Tuesday, 4 June 2013

Books of 2013 part one

Book rating system:

1/5 Blunt pencil

2/5 Scratchy promo biro

3/5 Parker Pen

4/5 Comfortable roller ball

5/5 Quill and ink

Super Special this book will change your life 6/5 Four colour bic

On with some books!

The Black Dahlia

James Ellroy

This book took me ages to get into as most of the first third is about boxing and lots of character names are very similar making it confusing. However, it had a very strong and well created Noir atmosphere which was what kept me reading. 

Once it got going it was quite exciting and fast paced although there were rather a lot of characters to keep track of - none of which are predictable. Everyone in it is selfish, mean, corrupt, racist, misogynistic or a combination of them all except perhaps Kay but even she lies her way through the book. But I don't think we are *supposed* to like them.. 

The denouement is dramatic but is presented in an overly complicated way and I didn't feel much satisfaction when Bucky finally solves his mystery. Overall, I'm glad I read it but it was hard going at times - particularly the beginning.

Wool Omnibus (Wool #1-5) 

Hugh Howey 

Fantastic. Immediately bought the next one which I would have read straight away if I hadn't passed the kindle to Clem so he can read this book too. I needed him to read it quick so we can talk about it. Once he read it, he immediately read the sequel so he then had the same problem as me while waiting for me to have my turn reading it. 

I loved the set up and the progression between focal characters from one novella to the next. The idea - post apocalyptic set up - isn't the most original but it is the best telling of a potential future I have read in a long time.

Empire Of The Summer Moon: Quanah Parker and the rise and fall of the Commanche tribe

S.C. Gwynne 

I found this read slightly frustrating. I started off by getting annoyed with the amount of times the word primitive is repeated. I get it!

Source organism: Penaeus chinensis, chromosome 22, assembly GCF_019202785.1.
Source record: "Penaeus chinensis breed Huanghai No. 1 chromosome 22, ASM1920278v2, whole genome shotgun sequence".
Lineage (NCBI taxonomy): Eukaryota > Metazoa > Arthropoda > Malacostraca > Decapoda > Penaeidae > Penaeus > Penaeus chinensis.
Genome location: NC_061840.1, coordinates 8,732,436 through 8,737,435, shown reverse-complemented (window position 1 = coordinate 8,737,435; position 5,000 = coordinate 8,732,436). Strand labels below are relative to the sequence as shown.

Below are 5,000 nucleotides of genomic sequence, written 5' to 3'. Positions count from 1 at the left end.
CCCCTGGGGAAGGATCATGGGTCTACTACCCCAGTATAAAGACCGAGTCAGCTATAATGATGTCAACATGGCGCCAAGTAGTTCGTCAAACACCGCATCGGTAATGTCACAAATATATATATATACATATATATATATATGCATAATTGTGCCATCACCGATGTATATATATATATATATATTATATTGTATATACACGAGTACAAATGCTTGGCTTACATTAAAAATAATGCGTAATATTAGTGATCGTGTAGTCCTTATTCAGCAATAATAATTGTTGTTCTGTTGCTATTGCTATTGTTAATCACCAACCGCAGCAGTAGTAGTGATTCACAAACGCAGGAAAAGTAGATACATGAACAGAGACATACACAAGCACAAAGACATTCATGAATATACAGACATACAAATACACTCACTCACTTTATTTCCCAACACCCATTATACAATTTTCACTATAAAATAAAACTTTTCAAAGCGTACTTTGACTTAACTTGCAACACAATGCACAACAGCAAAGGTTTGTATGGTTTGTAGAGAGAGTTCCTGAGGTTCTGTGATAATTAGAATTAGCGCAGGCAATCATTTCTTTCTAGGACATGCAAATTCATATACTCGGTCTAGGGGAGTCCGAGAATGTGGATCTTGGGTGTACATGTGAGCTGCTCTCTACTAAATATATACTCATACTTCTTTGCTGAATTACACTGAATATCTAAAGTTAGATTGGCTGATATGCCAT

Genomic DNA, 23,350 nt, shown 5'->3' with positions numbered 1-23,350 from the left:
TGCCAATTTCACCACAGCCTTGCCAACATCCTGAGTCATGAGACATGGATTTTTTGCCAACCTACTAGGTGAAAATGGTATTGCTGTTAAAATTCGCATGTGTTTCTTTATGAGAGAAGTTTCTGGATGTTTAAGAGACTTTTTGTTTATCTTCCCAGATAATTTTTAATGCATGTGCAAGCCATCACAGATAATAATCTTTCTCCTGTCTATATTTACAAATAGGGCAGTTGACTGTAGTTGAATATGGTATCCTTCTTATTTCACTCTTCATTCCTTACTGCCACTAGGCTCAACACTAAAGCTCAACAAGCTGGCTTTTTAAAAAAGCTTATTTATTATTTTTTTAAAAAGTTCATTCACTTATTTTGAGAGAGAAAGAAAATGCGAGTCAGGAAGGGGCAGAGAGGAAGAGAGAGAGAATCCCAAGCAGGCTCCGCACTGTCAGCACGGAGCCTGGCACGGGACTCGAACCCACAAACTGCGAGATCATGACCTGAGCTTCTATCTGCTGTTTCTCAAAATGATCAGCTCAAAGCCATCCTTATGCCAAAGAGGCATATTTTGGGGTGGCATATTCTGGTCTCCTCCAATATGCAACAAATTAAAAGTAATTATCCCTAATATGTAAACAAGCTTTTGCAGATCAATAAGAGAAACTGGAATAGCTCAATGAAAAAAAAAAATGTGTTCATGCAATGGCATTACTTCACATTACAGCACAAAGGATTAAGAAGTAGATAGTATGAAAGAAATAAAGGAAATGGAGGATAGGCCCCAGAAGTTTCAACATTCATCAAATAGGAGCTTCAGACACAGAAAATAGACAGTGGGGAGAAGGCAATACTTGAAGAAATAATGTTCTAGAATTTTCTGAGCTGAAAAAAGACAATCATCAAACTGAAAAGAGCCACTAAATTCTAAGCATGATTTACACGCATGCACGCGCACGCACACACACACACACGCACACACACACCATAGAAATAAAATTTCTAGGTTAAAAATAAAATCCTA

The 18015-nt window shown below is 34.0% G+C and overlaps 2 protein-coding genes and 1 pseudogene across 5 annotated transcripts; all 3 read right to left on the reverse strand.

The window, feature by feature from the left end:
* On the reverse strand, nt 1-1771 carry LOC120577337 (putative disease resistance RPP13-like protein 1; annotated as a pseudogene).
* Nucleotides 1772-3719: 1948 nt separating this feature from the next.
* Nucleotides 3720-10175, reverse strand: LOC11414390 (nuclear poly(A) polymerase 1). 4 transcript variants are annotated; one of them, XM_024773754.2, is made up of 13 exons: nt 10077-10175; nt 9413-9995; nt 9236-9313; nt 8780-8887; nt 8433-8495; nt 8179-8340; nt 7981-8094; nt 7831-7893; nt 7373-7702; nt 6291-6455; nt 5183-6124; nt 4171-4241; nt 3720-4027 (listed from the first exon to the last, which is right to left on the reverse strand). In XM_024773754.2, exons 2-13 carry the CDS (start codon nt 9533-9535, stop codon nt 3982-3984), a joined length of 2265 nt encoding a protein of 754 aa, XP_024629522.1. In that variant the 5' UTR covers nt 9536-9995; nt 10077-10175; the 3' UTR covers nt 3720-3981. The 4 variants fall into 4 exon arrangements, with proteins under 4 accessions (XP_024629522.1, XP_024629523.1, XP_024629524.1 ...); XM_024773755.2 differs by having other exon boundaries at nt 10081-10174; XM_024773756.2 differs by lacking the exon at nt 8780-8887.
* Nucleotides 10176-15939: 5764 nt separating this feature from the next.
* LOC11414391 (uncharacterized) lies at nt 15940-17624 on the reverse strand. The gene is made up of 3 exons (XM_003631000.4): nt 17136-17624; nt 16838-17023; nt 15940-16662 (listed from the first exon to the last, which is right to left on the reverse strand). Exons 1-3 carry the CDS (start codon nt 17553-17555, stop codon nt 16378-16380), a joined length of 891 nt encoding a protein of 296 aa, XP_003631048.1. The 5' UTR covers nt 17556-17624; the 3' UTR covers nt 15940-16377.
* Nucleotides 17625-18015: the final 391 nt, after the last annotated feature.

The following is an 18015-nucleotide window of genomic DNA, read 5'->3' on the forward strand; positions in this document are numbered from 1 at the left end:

I felt like a lot of the thoughts in the first part of the book aren't fully dealt with before the author moves on to the next thought. It felt jumpy and I was waiting for the 'proper' book to start. As an example of unfinished thoughts- in a section on Mirabeau Buonaparte Lamar it's mentioned that 'His rescue of two fellow soldiers was so breathtakingly brave that it drew a salute from enemy lines' then it goes on to something else without telling us what he did. It did however much improve the more I read. 

The subject is interesting and inspired me to go find out the answers to all the things that kept popping up unresolved. The book would have been the size of a house if he'd managed to pre empt and answer every little question. It's not really about Quanah Parker, he's hardly in it. However, he's a good peg on which to hang the history of the Comanches.

Letters of a Woman Homesteader


Elinore Pruitt Stewart 

THANK YOU @maggie_dolores for making me read this. I loved this book, Elinore has a bursting personality which comes out in her letters and her adventures are entertaining and funny. She is encouraging and pro-independence for women and all about proving that women are as capable homesteaders as men. She makes a few dated remarks about race, which could be uncomfortable but reading it now they seem absurd.

Choice excerpts:

"I stepped in and modestly kicked over a chair"
"He is a dear little thing, but he is a lusty yeller for baby's rights"
"There were no ants in the pie but that is accounted for by there being no pie"

Download it for your kindle, it's free on amazon.

The 19th Wife 

David Ebershoff 

I started reading this book because I am interested in 19th century emigrations westwards in America, particularly Mormons, (and I like murder mysteries). The historical parts have inspired me to read and research more on this area. The murder though is a device to hang the story on get all the characters in the right places to get to know the modern equivalents of Ann Eliza. This doesn't lessen the story, but don't expect the revelation of the killer to be the point of the book.

I felt the writing was stronger in the historical parts but I appreciated the change of pace in the modern parts. In some places the historical parts would go on and on and I'd wonder if we would ever get back to the modern characters who I would have liked to get to know more. 

Love you bye!

All book covers from goodreads.


  1. I've only read the Black Dahlia out of your list, I remember it taking a while to get going too, but in general I do like Ellroy as an author. I've added 19th wife to my 'to read' mormons intrigue me... (after watching Big Love when it was first aired!)

    Do you have a goodreads profile? mine is here:

    if you want to be book-friends?

    1. Yes please! Adding you now :)

      My interest in Mormons has the same source as yours.. mixed with a little NieNie Dialogues and Dooce.

      I've not been put off Ellroy as an author, for something written so much later he gives the noir authors of the time a great run for their money.